Solar Energy Update: Another Tiny Electric Bill!
With October now in the books, we have another month of data on our electric bill following our installation of solar panels in June.
The great news is that for a fourth consecutive month, our electric bill was as low as possible. We generated enough energy that all we had to pay for were the daily cost to connect to the power grid, in addition to some mandatory fees. In our state, these expenses cannot be offset by solar energy credits.
That said, the year over year improvement in our electric bill was the smallest we have seen to date. After saving more than 90% on energy compared to last July, August, and September, our bill shrunk by just 84% in October.
That result is driven by the fact our electricity usage is lower in the fall than it is in the summer, when we often run the air conditioning. Moreover, our electric usage last October was very low, although I can’t recall why that was the case. While the reduction in our bill in percentage terms was the smallest we have seen to date, as I mentioned earlier, our actual bill was still as low as possible, which is obviously the best result we can hope for!
The fact we once again generated a minimum bill, even though we are now past the Autumnal Equinox, briefly had me a little concerned we might have purchased a home solar energy system that is more powerful than we really need.
And then I reminded myself of how dark, snowy, and cold our winters usually are, and I recognized we have several months of lower sunlight ahead of us before we will be able to truly evaluate how our system performs over the course of a full year.
Heading into those dark months, we are in a relatively good position in terms of our solar credits, which will be used to offset our energy bill when our solar panels aren’t producing as much electricity. We added more than $35 in credits for future use during October, and we now have over $150 in credits to use over the winter.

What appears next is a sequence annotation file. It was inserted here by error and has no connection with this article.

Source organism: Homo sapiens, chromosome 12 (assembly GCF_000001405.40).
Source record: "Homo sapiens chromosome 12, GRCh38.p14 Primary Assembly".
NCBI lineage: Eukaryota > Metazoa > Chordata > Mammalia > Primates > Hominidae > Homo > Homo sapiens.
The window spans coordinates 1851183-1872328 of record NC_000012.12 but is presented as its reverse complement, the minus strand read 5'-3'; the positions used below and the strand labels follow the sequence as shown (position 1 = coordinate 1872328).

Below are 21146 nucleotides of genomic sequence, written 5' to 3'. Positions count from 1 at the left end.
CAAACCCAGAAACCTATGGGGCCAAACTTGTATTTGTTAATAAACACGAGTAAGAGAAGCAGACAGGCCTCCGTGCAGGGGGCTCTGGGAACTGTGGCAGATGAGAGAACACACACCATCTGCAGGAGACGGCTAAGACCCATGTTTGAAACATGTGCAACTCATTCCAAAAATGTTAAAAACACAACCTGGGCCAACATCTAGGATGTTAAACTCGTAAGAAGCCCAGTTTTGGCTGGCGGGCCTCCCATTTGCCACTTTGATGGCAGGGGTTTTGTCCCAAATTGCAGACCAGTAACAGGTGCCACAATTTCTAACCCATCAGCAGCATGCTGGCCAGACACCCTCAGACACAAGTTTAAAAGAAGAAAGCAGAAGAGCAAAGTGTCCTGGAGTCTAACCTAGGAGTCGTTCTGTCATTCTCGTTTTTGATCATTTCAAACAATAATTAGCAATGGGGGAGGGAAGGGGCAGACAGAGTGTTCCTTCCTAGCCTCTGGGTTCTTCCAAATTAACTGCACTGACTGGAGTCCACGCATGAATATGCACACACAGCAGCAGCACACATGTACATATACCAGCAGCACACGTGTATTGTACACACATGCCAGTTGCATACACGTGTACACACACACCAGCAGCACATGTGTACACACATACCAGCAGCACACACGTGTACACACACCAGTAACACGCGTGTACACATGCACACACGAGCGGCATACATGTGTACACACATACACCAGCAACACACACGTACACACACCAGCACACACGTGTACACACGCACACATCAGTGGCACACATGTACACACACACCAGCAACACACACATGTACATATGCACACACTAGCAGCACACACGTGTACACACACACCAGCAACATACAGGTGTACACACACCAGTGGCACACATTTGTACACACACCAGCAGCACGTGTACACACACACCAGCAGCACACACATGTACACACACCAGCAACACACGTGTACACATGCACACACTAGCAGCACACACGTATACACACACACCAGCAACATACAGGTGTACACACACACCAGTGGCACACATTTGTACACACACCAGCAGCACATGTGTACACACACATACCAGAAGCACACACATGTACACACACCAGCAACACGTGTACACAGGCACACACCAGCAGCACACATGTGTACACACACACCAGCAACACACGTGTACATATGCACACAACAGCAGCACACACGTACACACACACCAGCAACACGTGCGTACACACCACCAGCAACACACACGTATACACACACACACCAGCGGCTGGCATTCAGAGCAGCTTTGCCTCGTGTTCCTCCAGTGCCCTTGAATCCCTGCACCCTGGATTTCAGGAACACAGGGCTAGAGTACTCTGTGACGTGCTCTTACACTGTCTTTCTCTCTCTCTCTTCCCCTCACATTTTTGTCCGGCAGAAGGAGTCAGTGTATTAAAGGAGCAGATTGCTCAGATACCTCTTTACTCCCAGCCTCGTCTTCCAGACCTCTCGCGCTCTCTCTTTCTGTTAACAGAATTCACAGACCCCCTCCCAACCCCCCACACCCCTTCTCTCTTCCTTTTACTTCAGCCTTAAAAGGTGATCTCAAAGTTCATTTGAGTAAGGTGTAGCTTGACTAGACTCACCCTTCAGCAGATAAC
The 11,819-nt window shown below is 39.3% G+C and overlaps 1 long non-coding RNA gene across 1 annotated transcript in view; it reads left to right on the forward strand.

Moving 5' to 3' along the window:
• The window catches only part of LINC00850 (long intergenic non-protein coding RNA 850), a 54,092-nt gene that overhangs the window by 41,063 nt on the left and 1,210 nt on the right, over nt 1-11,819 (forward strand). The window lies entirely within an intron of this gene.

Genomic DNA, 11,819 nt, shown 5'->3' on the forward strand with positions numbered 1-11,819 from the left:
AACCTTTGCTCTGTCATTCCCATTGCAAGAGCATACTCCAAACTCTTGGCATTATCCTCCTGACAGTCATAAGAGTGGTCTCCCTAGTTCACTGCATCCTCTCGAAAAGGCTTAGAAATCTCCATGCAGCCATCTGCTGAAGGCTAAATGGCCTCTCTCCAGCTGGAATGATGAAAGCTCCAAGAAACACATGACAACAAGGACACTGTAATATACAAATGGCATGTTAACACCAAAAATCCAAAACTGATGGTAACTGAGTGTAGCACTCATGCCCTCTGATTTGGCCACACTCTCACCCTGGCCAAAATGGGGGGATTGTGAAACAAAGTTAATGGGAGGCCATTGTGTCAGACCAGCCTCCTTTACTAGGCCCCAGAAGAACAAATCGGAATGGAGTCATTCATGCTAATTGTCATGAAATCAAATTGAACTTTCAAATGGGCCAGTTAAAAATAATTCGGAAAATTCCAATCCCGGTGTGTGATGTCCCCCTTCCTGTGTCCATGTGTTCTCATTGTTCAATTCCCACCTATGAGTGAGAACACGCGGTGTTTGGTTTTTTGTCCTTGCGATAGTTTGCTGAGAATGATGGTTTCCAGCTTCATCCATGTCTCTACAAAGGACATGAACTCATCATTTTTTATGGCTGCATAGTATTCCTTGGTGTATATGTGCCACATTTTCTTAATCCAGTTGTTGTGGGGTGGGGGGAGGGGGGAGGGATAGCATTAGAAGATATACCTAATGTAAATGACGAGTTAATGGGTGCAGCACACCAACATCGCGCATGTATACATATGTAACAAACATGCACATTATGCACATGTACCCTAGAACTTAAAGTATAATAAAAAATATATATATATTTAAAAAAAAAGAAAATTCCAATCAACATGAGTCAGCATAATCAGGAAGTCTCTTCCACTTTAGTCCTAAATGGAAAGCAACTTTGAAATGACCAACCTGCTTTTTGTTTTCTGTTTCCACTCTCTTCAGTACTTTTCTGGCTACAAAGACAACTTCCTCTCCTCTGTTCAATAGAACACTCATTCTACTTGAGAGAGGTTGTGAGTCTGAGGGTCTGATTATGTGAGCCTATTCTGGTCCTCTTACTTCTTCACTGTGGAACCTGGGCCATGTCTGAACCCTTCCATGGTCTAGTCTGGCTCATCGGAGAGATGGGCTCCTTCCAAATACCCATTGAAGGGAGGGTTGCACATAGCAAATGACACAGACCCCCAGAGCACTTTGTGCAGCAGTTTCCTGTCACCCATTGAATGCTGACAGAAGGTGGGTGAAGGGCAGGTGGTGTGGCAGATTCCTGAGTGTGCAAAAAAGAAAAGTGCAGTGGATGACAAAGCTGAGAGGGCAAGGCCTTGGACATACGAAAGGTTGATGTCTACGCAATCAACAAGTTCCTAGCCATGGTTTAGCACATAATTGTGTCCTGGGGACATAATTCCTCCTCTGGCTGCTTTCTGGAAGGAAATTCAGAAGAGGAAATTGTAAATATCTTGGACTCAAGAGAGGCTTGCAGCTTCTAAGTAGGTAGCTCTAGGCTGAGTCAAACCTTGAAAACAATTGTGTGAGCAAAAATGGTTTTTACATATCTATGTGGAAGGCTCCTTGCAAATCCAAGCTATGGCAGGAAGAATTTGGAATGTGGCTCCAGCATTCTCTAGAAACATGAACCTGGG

I’d love to see the net credits we have earned continue to grow in the coming months, but I suspect that line will begin to head back towards $0 as the days continue to get shorter. As long as we continue to pay the minimum bill possible, that’s what the credits are there for, right?
Over four months into this solar experiment, I am still pleased with our decision. I think cutting our electric bill dramatically will be helpful as we head down our path towards financial independence and early retirement.
While I am not a solar evangelist, I have certainly discussed our results with family, friends, neighbors, and co-workers, in addition to sharing them on this blog. I am happy to report that Brother ROMT and his family recently signed an agreement to install solar panels on their home in a different state after doing their own research and talking to me about our experience!
Perhaps in the future we’ll have a guest post about the performance of their home solar energy system relative to their expectations! By the time their system is installed, it will likely be late November or December, and they will need to patiently wait several months before they begin experiencing peak production and see the full impact of solar on their electric bill. I hope a year from now they are as pleased with the performance of their system as I am with ours!
For readers who already use solar power, how dramatically has your energy production declined during the winter months?
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